INPUT vs OUTPUT - Diet

Updated: Jan 26

Nutrition is a huge and confusing subject. I want to give you some advice and experience I’ve had myself and with others who I have coached. When thinking about nutrition you ultimately need to take responsibility for yourself through advice or your own research to make an informed decision – figure out what’s best for you. By all means use this for a guideline but read more and learn more yourself.


In a nutshell: eat real food (minimally processed) and try to source this food locally. Blue Zones do exactly this, and they live disproportionately to 100 years of age. I don’t like the word “diet” as it carries a bad stigma with it. But here are a few things to consider.



Images taken from BlueZones


Our current ‘diet’ is fairly recent – we’ve been eating this way for only around 10,000 years. For context, most estimates say that humans have been around for a little over 2 million years. Eating real foods focuses us on eating the way we ate before our current diet. Our current diet features a whole host of things that are causing disease that should be part of the natural ageing process. Clearly what we are doing is not working. To go back to eating like we used to, we should be eating fresh fruits and veg, animal proteins (fish, eggs and meat), and nuts in moderation. Using the ’Four Always’ and ‘Four to Avoid’ as a guideline.


Diets and the confusion for which one is the “best”.

You only need to type diet into google and you find website with a heading ’38 diets ranked from best too worst’. Which takes me back to not liking the word diet and that we should be thinking about far much more than our input (food) when being healthy and maybe wanting to lose weight. There are pros and cons to any diet and just because one worked for one person, does not mean it would fit around your lifestyle. And that’s ultimately what we want to do, use a way of managing out input around our lifestyle.

Here are a few strategies, but as I’ve said, make your own decision based on further research you do;


Images taken from GMB


Are Carbs Bad?

Not all carbs are bad but we can definitely define good and useful carbs as carbs that we indulge in because they taste nice. You’ve probably heard of simple and complex carbs? If not, in layman’s terms, simple carbohydrates get turned into sucrose faster (you probably want to avoid these), complex carbohydrates take longer to be digested to sucrose (you’ll want to eat these in moderation).


The quote below from Alan Aragon talks about why carbs are not your enemy.


“Carbohydrates do one thing, provide energy. If you look at the broad outlines of human metabolism, you’d assume they do it pretty well. Your brain uses 20 percent of your daily energy – 500 calories for a guy eating 2500 calories a day. All of it comes from a sugar called glucose. No matter what type of carbohydrate you eat – bananas, fettuccine, gummy frogs – it all turns to glucose during digestion. from there it is the preferred fuel for both mind and muscles.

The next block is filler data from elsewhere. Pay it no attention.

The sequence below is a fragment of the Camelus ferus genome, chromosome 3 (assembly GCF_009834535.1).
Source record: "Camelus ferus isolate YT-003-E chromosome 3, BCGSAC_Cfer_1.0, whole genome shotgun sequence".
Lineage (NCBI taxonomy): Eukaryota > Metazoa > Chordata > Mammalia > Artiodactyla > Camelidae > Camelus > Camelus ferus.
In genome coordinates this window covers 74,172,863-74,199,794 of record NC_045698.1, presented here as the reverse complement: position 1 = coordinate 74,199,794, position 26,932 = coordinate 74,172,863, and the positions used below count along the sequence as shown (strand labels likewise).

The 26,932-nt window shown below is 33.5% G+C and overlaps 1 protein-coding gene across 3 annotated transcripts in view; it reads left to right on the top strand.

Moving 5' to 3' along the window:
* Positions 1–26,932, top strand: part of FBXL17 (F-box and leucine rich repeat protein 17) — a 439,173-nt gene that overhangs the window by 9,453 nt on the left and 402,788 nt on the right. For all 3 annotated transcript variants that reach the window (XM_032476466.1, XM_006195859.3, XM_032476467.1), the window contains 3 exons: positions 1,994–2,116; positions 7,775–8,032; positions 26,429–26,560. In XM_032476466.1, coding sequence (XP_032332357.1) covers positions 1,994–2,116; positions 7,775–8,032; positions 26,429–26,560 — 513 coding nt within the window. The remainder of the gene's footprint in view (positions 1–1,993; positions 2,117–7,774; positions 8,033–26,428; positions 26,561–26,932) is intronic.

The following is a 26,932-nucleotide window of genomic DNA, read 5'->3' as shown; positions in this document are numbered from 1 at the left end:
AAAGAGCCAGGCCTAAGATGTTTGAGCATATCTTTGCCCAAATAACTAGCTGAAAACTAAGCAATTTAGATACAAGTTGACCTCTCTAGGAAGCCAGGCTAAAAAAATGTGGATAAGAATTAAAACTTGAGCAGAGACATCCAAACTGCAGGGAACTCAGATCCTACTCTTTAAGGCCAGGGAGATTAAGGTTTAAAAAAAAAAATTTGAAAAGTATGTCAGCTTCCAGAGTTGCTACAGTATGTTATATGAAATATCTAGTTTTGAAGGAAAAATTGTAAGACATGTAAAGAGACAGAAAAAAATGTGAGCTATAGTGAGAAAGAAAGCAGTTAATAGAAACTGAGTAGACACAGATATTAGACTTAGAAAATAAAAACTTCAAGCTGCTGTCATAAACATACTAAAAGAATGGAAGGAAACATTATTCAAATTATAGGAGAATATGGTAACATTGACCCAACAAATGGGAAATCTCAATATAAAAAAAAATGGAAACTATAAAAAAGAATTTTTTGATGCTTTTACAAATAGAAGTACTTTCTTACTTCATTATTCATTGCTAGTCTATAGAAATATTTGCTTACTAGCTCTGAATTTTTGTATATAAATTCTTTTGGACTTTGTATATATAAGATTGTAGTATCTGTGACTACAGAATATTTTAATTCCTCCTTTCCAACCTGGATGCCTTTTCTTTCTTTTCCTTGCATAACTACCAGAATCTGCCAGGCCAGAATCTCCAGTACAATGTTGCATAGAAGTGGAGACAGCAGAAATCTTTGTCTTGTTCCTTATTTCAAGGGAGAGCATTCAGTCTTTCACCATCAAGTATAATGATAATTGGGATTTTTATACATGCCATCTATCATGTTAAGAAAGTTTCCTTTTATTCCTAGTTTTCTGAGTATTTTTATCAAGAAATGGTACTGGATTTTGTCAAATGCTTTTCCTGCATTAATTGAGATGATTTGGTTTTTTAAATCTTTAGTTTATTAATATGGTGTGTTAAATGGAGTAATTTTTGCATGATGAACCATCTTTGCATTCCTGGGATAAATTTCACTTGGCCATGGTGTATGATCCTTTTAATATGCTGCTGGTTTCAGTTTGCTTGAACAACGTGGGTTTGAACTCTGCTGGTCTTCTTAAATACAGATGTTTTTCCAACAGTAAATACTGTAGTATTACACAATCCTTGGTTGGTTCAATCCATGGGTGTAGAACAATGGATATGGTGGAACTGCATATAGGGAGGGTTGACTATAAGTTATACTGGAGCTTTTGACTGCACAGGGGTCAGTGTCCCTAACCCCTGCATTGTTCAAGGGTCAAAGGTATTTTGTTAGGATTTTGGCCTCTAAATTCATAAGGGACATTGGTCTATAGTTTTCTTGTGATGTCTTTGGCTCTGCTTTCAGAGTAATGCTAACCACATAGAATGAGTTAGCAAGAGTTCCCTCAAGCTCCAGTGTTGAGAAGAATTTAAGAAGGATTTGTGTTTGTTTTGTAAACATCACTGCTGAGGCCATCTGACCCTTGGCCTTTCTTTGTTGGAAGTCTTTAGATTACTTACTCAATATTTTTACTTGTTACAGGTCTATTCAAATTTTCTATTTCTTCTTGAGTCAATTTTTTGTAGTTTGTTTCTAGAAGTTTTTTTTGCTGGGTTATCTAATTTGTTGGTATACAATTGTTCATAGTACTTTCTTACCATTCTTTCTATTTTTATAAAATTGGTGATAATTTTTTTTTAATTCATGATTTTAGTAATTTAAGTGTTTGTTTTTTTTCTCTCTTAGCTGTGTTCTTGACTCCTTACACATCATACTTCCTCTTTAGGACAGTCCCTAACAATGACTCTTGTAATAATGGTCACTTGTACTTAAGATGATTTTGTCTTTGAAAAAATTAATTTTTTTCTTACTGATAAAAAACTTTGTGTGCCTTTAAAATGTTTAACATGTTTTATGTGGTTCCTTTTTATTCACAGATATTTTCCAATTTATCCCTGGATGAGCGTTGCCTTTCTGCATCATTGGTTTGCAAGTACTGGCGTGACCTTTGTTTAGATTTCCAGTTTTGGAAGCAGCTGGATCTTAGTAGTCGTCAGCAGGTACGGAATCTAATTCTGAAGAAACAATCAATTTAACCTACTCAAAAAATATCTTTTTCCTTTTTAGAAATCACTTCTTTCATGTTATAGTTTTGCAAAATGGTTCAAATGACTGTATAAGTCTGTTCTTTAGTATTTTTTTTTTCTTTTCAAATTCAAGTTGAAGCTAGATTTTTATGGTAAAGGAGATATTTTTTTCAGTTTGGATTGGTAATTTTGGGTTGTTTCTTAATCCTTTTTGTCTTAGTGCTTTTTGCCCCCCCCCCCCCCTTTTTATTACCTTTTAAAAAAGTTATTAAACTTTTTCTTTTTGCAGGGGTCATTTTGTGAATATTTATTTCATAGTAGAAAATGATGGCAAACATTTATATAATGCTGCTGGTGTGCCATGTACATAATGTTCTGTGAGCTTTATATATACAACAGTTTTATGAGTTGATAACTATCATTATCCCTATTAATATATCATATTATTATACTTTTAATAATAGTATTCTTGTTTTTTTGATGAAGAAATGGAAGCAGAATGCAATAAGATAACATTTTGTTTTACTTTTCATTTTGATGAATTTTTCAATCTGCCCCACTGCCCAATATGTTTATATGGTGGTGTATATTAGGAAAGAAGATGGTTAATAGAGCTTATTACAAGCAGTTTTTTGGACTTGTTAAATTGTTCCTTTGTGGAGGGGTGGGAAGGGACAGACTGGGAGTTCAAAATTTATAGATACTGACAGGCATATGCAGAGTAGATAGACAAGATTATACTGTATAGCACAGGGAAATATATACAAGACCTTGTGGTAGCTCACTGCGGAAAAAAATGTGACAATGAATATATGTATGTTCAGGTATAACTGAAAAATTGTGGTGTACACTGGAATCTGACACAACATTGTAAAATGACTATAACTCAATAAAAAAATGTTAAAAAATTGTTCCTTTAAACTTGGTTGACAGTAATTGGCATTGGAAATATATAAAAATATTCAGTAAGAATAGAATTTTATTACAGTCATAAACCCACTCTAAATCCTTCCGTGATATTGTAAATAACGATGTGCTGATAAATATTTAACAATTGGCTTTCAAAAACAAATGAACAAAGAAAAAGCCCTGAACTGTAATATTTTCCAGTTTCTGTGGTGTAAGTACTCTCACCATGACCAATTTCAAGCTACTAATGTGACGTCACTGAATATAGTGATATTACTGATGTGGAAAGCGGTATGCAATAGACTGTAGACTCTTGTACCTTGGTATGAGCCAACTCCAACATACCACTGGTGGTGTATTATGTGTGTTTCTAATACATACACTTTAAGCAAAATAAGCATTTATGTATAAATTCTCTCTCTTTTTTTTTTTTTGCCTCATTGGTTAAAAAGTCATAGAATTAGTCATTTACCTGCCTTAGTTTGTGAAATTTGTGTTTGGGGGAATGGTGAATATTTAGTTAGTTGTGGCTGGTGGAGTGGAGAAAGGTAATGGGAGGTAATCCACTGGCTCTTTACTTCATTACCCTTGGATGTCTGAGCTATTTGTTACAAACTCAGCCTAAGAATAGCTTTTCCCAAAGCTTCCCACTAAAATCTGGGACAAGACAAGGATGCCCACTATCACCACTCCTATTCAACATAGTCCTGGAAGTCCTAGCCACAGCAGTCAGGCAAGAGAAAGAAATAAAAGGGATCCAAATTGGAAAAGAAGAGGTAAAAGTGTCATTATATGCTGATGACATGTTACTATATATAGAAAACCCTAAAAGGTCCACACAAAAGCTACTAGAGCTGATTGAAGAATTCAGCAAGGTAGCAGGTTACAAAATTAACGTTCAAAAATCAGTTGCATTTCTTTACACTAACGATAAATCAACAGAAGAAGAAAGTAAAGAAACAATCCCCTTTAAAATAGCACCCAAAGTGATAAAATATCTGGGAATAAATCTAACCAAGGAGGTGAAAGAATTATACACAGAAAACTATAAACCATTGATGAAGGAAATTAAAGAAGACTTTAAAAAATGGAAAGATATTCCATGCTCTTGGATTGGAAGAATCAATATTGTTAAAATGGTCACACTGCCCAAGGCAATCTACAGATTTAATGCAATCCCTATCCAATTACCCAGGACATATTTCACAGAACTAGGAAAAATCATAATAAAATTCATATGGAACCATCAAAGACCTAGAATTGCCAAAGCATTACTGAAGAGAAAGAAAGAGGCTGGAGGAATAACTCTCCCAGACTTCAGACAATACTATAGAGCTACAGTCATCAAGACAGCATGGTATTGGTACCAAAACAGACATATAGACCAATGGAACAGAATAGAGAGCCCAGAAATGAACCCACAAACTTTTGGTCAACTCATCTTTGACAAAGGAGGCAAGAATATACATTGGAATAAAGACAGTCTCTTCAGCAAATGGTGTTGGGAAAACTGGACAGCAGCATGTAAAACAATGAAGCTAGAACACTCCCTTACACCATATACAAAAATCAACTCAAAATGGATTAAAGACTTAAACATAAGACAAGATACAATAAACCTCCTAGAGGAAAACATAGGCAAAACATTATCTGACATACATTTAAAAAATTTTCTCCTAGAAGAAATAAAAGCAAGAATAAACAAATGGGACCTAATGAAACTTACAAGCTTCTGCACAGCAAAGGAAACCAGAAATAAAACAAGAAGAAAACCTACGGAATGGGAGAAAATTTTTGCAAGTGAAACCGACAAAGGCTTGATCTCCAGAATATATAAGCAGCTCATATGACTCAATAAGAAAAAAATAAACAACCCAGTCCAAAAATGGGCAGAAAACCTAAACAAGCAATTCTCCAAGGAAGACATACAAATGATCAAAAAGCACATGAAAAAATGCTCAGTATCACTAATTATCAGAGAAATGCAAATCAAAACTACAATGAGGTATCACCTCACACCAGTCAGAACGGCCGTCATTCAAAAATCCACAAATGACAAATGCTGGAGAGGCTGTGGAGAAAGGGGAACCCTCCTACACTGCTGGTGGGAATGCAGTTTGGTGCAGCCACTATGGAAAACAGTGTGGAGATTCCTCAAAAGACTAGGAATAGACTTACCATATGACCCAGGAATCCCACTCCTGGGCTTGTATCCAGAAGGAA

In fact, glucose is so important to your survival that your body does not trust carbohydrates to provide it. Through a process called gluconeogensis, you can make glucose out of amino acids. It seems to occur even if you have plenty of carbs in your diet.

So, in the most literal sense, carbohydrates don’t matter for short term survival. But they sure as hell matter in all practical ways. They are crucial to athletic performance, especially in endurance events but also, to a lesser extent in sports like soccer and basketball which require a mix of stamina and bursts of speed and power.


The average American mans diet is about 48 percent carbs. Those who are classified as overweight and obese don’t eat a higher percentage than those who are considered “normal” weight. Think about that for a moment. While the heaviest people clearly eat the most food, it doesn’t follow that they eat the highest proportion of carbs. Nor does it follow that cutting carbs is the best weight strategy for everyone. Before we get there, lets clear up some definitional issues.


80/20 Rule or 90/10 Rule

The reason most diets fail, is because they totally restrict ‘bad foods’. Do we want to create a bad relationship with foods? Do we want to restrict ourselves so much that we crack and feast on the things we miss most? Look, there’s certainly a way you can be healthy through your input. We’ve made such a pallet of foods that we can access without much effort that if we do totally restrict ourselves then we will crack and create bad relationships. So let’s eat things we enjoy in moderation through 10 or 20 percent of your overall calories. Don’t become victim to the next fad diet, or any diet for that matter.


Everything in life is a Rubix Cube, we just have to figure out what’s the best way of learning for ourselves.


Baylis.

References;

  1. Aragon, A and Schuler, L. (2014). The Lean Muscle Diet, Rodale Inc. New York USA, P.23-27.



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